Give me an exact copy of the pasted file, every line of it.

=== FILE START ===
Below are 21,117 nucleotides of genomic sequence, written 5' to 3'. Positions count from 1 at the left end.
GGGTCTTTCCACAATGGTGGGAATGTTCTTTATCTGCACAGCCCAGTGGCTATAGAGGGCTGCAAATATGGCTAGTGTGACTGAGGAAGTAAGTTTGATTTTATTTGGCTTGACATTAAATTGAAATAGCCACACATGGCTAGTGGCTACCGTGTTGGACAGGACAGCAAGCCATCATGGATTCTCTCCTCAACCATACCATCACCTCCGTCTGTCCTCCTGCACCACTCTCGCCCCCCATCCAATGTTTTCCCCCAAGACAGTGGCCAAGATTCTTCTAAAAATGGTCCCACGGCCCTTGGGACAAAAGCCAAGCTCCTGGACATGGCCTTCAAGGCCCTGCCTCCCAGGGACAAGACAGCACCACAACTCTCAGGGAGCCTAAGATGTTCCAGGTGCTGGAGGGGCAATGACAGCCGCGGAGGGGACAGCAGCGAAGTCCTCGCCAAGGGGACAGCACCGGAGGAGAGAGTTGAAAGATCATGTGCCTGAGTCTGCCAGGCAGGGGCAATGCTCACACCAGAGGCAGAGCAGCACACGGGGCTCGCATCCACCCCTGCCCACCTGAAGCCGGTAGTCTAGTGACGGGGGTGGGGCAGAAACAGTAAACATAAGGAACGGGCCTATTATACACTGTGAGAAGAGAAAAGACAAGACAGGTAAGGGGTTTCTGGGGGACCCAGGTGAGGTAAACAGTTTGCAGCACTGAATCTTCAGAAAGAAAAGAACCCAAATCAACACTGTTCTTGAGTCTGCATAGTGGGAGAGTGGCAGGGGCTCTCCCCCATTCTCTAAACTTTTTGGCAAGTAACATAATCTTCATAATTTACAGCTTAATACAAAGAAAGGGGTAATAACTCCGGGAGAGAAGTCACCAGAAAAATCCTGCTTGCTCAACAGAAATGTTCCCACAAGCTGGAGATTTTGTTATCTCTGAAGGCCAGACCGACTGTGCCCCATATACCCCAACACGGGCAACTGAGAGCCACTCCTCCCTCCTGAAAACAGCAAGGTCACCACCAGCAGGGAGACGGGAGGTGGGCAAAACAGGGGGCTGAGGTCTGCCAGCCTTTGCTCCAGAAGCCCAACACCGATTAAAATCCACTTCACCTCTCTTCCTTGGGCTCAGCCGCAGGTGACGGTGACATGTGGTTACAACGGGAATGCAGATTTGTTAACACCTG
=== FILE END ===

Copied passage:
Below are 21,117 nucleotides of genomic sequence, written 5' to 3'. Positions count from 1 at the left end.
GGGTCTTTCCACAATGGTGGGAATGTTCTTTATCTGCACAGCCCAGTGGCTATAGAGGGCTGCAAATATGGCTAGTGTGACTGAGGAAGTAAGTTTGATTTTATTTGGCTTGACATTAAATTGAAATAGCCACACATGGCTAGTGGCTACCGTGTTGGACAGGACAGCAAGCCATCATGGATTCTCTCCTCAACCATACCATCACCTCCGTCTGTCCTCCTGCACCACTCTCGCCCCCCATCCAATGTTTTCCCCCAAGACAGTGGCCAAGATTCTTCTAAAAATGGTCCCACGGCCCTTGGGACAAAAGCCAAGCTCCTGGACATGGCCTTCAAGGCCCTGCCTCCCAGGGACAAGACAGCACCACAACTCTCAGGGAGCCTAAGATGTTCCAGGTGCTGGAGGGGCAATGACAGCCGCGGAGGGGACAGCAGCGAAGTCCTCGCCAAGGGGACAGCACCGGAGGAGAGAGTTGAAAGATCATGTGCCTGAGTCTGCCAGGCAGGGGCAATGCTCACACCAGAGGCAGAGCAGCACACGGGGCTCGCATCCACCCCTGCCCACCTGAAGCCGGTAGTCTAGTGACGGGGGTGGGGCAGAAACAGTAAACATAAGGAACGGGCCTATTATACACTGTGAGAAGAGAAAAGACAAGACAGGTAAGGGGTTTCTGGGGGACCCAGGTGAGGTAAACAGTTTGCAGCACTGAATCTTCAGAAAGAAAAGAACCCAAATCAACACTGTTCTTGAGTCTGCATAGTGGGAGAGTGGCAGGGGCTCTCCCCCATTCTCTAAACTTTTTGGCAAGTAACATAATCTTCATAATTTACAGCTTAATACAAAGAAAGGGGTAATAACTCCGGGAGAGAAGTCACCAGAAAAATCCTGCTTGCTCAACAGAAATGTTCCCACAAGCTGGAGATTTTGTTATCTCTGAAGGCCAGACCGACTGTGCCCCATATACCCCAACACGGGCAACTGAGAGCCACTCCTCCCTCCTGAAAACAGCAAGGTCACCACCAGCAGGGAGACGGGAGGTGGGCAAAACAGGGGGCTGAGGTCTGCCAGCCTTTGCTCCAGAAGCCCAACACCGATTAAAATCCACTTCACCTCTCTTCCTTGGGCTCAGCCGCAGGTGACGGTGACATGTGGTTACAACGGGAATGCAGATTTGTTAACACCTG